Clinical trial registration: ClinicalTrials.gov; ID#: NCT00201526; URL: http://clinicaltrials.gov/ct2/show/NCT00201526?term=morken&rank=1.
Risk factors related to lifetime suicide attempts in acutely admitted bipolar disorder inpatients
Article first published online: 21 SEP 2012
© 2012 John Wiley and Sons A/S
Volume 14, Issue 7, pages 727–734, November 2012
How to Cite
Finseth, P. I., Morken, G., Andreassen, O. A., Malt, U. F. and Vaaler, A. E. (2012), Risk factors related to lifetime suicide attempts in acutely admitted bipolar disorder inpatients. Bipolar Disorders, 14: 727–734. doi: 10.1111/bdi.12004
- Issue published online: 29 OCT 2012
- Article first published online: 21 SEP 2012
- Received 7 February 2011, revised and accepted for publication 13 July 2012
- alcohol-induced affective episode;
- antidepressant-induced affective episode;
- bipolar disorder;
- substance abuse;
- suicide attempt
Finseth PI, Morken G, Andreassen OA, Malt UF, Vaaler AE. Risk factors related to lifetime suicide attempts in acutely admitted bipolar disorder inpatients. Bipolar Disord 2012: 14: 727–734. © 2012 The Authors. Journal compilation © 2012 John Wiley & Sons A/S.
Objective: The main aim of this study was to assess possible clinical characteristics of acutely admitted bipolar I disorder (BD-I) and bipolar II disorder (BD-II) inpatients at high risk of suicide by comparing patients who had made one or several serious suicide attempts with patients who had not.
Methods: A total of 206 consecutive patients (mean age 42 ± 15 years; 54.9% women) with DSM–IV diagnosed BD-I (n = 140) and BD-II (n = 66) acutely admitted to a single psychiatric hospital department from November 2002 through June 2009 were included. Using a detailed retrospective questionnaire, patients with a history of a serious suicide attempt were compared to those with no history of a suicide attempt.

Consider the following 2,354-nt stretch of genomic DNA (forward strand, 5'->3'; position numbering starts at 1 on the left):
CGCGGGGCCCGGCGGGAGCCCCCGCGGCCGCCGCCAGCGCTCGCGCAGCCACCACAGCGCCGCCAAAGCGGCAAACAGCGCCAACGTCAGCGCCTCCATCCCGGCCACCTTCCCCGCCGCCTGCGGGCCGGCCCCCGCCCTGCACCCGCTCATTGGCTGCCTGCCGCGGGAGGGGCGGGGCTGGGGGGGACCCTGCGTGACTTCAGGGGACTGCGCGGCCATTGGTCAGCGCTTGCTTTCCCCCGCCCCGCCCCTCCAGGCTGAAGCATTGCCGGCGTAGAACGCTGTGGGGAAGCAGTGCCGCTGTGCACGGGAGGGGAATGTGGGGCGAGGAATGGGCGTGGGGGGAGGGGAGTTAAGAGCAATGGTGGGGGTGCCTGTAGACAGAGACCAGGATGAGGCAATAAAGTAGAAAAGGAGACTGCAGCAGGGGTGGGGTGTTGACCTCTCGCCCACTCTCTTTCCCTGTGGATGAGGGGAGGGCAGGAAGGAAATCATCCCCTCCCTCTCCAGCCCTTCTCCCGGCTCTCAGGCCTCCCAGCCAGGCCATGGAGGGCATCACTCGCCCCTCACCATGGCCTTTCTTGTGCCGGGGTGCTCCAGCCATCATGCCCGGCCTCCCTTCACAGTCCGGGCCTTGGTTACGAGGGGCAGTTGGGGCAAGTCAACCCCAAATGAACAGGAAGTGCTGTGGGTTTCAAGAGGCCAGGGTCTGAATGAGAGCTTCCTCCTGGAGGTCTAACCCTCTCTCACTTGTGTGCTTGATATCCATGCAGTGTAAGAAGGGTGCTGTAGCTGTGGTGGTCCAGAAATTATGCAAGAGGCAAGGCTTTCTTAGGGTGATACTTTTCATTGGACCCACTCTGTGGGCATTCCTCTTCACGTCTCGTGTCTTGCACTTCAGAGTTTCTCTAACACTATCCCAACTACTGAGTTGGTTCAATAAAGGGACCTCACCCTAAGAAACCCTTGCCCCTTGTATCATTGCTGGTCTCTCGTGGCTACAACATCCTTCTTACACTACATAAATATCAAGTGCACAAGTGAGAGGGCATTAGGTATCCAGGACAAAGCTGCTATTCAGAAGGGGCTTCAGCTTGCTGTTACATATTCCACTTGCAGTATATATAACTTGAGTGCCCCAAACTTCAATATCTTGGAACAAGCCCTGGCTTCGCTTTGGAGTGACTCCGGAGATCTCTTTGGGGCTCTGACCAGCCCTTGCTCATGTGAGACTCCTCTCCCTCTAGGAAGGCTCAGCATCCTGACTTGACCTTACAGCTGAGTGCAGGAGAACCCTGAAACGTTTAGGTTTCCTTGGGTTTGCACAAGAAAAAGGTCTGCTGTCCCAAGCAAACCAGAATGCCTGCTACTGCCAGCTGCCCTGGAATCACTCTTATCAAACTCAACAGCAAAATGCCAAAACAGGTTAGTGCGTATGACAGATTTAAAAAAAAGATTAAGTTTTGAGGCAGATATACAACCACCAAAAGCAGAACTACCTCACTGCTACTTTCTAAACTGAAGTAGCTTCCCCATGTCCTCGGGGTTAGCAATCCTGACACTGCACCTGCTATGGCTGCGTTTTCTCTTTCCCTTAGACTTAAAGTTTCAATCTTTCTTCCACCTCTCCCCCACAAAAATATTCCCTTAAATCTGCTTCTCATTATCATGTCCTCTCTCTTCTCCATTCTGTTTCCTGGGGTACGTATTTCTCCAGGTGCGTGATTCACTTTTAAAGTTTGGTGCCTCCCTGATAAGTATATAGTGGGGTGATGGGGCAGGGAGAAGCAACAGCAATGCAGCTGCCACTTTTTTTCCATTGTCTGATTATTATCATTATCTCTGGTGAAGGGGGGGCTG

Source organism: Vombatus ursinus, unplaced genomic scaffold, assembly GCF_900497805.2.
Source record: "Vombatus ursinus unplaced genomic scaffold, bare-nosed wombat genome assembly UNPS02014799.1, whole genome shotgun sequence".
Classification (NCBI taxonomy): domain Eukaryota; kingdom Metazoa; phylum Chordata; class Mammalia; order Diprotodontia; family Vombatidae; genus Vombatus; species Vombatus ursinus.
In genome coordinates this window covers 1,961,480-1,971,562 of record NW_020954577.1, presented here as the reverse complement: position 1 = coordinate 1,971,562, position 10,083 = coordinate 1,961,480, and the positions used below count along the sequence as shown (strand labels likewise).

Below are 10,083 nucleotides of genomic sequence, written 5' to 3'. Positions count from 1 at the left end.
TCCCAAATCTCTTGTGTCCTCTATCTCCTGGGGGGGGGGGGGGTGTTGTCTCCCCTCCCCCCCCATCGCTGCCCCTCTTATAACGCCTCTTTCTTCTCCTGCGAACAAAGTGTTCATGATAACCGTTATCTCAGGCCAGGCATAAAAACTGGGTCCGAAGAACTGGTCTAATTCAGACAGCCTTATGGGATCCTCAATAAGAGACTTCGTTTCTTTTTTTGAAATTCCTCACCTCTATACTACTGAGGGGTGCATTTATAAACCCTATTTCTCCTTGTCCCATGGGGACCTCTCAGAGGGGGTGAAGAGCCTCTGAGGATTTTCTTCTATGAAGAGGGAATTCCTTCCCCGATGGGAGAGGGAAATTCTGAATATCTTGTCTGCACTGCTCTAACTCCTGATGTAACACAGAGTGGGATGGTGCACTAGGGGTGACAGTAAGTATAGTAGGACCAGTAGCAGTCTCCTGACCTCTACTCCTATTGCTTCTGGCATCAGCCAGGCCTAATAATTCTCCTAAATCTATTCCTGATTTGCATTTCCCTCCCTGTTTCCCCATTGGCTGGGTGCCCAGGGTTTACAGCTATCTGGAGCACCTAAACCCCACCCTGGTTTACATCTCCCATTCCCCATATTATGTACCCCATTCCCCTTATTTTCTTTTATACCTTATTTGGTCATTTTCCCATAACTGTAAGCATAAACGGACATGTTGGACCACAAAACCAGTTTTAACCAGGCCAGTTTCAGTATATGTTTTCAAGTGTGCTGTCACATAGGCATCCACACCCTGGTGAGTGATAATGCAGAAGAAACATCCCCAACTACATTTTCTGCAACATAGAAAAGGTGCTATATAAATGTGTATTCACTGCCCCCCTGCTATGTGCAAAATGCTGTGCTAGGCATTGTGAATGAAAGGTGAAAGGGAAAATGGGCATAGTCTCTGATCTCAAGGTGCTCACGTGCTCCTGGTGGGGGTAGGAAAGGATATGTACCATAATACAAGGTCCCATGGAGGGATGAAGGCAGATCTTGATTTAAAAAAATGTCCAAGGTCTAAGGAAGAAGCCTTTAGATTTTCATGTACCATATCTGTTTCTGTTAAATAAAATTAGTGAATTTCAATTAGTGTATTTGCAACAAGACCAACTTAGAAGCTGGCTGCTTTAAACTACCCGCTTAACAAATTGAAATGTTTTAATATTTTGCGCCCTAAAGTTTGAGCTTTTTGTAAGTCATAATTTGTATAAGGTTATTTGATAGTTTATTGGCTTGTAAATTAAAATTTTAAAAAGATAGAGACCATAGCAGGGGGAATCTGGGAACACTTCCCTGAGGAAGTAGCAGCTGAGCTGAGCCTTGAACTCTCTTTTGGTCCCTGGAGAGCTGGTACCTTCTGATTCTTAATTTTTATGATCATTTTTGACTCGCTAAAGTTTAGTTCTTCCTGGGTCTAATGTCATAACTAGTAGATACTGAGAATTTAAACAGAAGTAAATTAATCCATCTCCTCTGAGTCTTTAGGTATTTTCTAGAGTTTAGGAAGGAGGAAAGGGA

Results: Ninety-three patients (45.1%) had a history of one or more serious suicide attempts. These constituted 60 (42.9%) of the BD-I patients and 33 (50%) of the BD-II patients (no significant difference). Lifetime suicide attempt was associated with a higher number of hospitalizations due to depression (p < 0.0001), antidepressant (AD)-induced hypomania/mania (p = 0.033), AD- and/or alcohol-induced affective episodes (p = 0.009), alcohol and/or substance use (p = 0.002), and a family history of alcohol abuse and/or affective disorder (p = 0.01). Suicide attempt was negatively associated with a higher Positive and Negative Syndrome Scale for Schizophrenia (PANSS) Positive Subscale score (p = 0.022) and more hospitalizations due to mania (p = 0.006).
Conclusions: The lifetime suicide attempt rate in BD inpatients is high. Risk factors of suicide attempts were: (i) a predominant depressive course of illness, (ii) comorbid alcohol and substance use disorders, and (iii) a history of AD- and/or alcohol-induced affective episodes. Risk-reducing factors were a preponderant manic or psychotic course of the illness. These risk factors may be signs of a clinical subgroup at risk of suicidal behaviour, and seem to be important for suicide risk assessment in acutely admitted BD patients.